When I hear of a story that talks about giving cheerfully, and the things that can come from giving cheerfully, or more importantly the things that can come when you’re not giving cheerfully; I’m always reminded of the story of Cain and Abel. This is the story of the first offering to God. When we read the story of Cain and Abel we often focus on the end of the story, but in reality it is the story of offering. Cain is a herdsman, Abel is a farmer; and each of them come to God with an offering. And Abel has taken the best ears of corn, and the best grain, and he has come to offer that to God; the top 10%. Cain, though, has come with what’s left, the parts of the animal that he wasn’t wanting to eat, and he’s going to offer that to God. “I mean it’s burnt anyway, what does God care right?” Cain wasn’t cheerful in coming to God, and it showed in what he was willing to offer to God. Cain came with the leftovers, with whatever was left at the end.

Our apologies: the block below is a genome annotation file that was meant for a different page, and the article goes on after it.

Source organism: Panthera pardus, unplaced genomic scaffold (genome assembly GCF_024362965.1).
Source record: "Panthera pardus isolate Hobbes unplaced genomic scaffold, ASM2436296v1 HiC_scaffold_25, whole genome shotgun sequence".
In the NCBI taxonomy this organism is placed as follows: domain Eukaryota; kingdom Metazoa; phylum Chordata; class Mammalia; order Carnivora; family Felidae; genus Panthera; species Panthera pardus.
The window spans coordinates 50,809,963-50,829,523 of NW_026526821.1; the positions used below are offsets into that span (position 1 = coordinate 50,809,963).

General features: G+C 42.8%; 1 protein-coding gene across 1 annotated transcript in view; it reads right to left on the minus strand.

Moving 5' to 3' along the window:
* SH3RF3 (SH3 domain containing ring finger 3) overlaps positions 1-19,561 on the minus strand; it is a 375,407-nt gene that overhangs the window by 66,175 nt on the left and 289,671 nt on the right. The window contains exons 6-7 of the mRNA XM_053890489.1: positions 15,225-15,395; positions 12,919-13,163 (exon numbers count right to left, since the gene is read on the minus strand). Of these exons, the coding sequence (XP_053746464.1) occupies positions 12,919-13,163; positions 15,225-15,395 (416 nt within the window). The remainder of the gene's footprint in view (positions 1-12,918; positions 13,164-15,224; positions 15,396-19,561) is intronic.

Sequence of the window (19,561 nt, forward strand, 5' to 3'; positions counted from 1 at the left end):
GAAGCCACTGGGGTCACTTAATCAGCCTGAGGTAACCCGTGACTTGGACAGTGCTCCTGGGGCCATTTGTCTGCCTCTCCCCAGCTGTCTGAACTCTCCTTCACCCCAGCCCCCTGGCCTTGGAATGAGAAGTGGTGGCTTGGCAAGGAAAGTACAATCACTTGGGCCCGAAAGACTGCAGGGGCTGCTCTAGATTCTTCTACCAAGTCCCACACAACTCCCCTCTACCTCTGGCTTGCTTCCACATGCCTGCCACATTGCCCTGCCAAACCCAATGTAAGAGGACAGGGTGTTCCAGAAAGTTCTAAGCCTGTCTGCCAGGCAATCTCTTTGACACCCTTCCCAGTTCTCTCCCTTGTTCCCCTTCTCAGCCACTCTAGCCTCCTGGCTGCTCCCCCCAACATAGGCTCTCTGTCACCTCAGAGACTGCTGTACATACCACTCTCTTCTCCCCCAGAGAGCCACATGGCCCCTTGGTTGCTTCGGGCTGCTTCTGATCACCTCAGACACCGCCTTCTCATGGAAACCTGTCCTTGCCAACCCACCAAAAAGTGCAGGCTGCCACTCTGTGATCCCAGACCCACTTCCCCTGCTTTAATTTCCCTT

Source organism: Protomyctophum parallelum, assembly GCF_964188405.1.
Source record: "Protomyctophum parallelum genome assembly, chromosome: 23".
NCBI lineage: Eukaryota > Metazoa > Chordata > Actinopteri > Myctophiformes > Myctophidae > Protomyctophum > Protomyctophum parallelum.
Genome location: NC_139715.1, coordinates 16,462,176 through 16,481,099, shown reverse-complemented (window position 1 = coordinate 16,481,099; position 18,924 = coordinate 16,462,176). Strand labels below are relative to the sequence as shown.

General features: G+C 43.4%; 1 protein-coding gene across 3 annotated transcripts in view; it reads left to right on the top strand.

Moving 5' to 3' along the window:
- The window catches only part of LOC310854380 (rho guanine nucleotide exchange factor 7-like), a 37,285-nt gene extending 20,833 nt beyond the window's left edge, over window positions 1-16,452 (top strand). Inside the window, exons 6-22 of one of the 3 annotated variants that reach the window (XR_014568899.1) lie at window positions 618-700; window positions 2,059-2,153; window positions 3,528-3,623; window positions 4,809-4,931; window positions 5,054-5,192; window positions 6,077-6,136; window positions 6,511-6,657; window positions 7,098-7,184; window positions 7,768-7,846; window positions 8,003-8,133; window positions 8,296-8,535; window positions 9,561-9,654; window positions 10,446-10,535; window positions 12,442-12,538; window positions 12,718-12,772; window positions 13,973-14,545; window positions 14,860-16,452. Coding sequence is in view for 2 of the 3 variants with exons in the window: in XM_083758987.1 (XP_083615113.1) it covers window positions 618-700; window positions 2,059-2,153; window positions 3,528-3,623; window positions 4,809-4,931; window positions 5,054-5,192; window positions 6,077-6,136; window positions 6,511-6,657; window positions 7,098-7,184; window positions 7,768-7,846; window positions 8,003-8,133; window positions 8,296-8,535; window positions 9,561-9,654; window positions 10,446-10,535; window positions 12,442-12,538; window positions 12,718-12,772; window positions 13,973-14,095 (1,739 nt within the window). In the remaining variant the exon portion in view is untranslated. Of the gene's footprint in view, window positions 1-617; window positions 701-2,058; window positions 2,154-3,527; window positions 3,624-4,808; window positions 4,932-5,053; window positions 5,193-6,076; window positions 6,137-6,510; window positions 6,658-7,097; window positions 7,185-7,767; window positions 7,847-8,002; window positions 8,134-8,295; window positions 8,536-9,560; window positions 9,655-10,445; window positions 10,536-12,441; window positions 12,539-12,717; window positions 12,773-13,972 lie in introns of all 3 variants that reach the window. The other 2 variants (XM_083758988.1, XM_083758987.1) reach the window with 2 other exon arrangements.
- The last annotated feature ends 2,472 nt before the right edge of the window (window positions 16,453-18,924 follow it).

Many of us give that way to the church. I’ve been guilty of it before, too, so I’m far from judging. But what was in Cain’s heart showed with that offering. But it also showed with his reaction when God didn’t approve of the offering. You don’t kill your brother on a spur the moment decision, you have been building up anger and resentment for a while for that. When God didn’t accept his offering, he felt wronged somehow and immediately blamed anyone but himself, with murderous consequences.

Let me ask you something: is giving to the church, whether you are tithing or whether you’re giving less than tithe, is that first or last on your budget sheet? Are you giving the top, the first fruits or are you giving leftovers?  And sometimes, of course, it’s written for us at the top our budget sheet, but it’s also the last check we write or if things look like they’re starting to get tight this month it is the first check we decide doesn’t need to be written.

My hope that it’s the first check you write. Whatever it is you decide in your budget that you’re going to be giving, that’s the first check that goes out, and it’s the last thing you’re not paying. And this is because you’re cheerfully giving to the Lord, because the Lord’s going to work miracles with whatever it is you’re giving. How are you giving? My hope and my prayer is that you can begin to give, or continue to give, with cheerful hearts, showing a bountiful, loving, and friendly relationship with God that will reap the joys of heaven. Amen.

#sermon #SpringHill #UnitedMethodist